- Engineering and transportation industry groups have come out in support of a $75 billion Senate bill that would finance a massive repair program for U.S. bridges, according to Transportation Today.
- The Bridge Investment Act, which is so early in the process that it hasn't even been assigned a bill number, would fund a 10-year competitive grant program in the hopes of rounding out state and local infrastructure investment. So far, the legislation has won the support of important industry groups like American Road & Transportation Builders Association (ARTBA), the American Society of Civil Engineers (ASCE), North America’s Building Trades Union (NABTU) and the Associated General Contractors of America (AGC).
- According to the U.S. Department of Transportation, the country has a $123 billion bridge repair backlog, which includes $17 billion of necessary upgrades to rural and local bridges. ARTBA said 23% of U.S. bridges are either functionally obsolete or structurally deficient, and the ASCE gave U.S. bridges a grade of C+ in its latest Infrastructure Report Card.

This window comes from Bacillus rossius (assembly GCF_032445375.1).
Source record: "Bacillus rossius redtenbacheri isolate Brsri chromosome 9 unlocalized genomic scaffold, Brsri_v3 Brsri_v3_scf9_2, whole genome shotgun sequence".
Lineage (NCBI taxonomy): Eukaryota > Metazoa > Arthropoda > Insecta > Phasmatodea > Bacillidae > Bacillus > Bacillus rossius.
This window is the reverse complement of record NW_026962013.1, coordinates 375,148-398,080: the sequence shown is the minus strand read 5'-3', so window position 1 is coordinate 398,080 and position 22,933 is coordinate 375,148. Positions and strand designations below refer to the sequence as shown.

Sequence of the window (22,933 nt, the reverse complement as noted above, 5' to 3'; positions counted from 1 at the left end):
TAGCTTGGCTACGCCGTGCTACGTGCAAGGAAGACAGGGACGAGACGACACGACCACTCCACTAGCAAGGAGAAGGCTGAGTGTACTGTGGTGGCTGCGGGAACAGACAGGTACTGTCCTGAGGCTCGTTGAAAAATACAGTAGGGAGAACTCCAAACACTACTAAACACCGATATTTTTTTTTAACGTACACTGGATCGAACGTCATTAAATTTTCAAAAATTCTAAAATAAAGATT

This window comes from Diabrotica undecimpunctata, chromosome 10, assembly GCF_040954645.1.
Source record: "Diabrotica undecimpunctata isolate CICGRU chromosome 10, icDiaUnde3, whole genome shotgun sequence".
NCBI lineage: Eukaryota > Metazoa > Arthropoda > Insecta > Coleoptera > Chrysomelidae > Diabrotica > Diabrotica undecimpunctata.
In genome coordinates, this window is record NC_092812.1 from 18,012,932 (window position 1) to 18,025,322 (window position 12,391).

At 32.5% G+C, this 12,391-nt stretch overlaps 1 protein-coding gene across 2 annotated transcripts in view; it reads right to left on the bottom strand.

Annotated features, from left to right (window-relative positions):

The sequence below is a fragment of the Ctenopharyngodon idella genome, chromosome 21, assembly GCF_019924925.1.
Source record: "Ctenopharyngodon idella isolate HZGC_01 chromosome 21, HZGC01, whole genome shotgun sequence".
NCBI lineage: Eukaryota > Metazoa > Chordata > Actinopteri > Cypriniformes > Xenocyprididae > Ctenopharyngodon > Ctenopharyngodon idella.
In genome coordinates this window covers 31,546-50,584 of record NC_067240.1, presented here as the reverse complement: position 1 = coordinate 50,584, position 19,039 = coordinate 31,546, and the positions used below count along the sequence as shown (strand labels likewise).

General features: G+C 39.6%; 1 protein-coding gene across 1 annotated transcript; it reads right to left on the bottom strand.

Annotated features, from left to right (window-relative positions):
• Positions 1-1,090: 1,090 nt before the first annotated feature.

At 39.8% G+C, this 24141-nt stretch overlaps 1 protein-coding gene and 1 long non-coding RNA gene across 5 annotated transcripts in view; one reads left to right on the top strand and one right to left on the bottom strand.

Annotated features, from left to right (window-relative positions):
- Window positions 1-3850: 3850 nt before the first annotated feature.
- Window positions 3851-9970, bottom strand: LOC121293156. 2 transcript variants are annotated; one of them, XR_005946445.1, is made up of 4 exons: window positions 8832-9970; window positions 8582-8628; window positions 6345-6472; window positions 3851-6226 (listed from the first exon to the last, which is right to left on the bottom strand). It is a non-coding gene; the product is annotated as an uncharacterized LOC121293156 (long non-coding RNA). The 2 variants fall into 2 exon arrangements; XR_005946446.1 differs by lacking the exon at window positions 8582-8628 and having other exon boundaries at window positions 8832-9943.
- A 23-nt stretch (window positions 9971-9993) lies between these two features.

Federal funding would ease the pressure on state DOTs, many of which have been financing bridge repairs themselves.
Just this month, the Rhode Island Department of Transportation awarded a $410 million contract for an Interstate 6-10 Interchange overhaul, a project which includes the replacement of seven structurally deficient bridges.
The Massachusetts Department of Transportation (MassDOT) is also planning a $1 billion replacement of the Interstate 90 Massachusetts Turnpike viaduct, a crumbling piece of infrastructure that costs about $800,000 a year to maintain. Features of the new viaduct would include I-90 exits, additional layover space for rail passengers, a new rail stop and pedestrian and bike access, but MassDOT still hasn't worked out where it will get the money.
And that could be a trickier prospect under a Trump administration. In his budget proposal, introduced earlier last year, he said that state and local governments would have to take more responsibility for financing projects that did not have a national impact.
That perspective was driven home at the end of last year when the Federal Transit Administration informed New York and New Jersey officials that the agency had no plans to fund half of the construction of a new $13 billion Hudson River tunnel, even though the Obama administration had reportedly committed to the project. FTA officials said nine out of 10 tunnel passengers are local, making it a local project.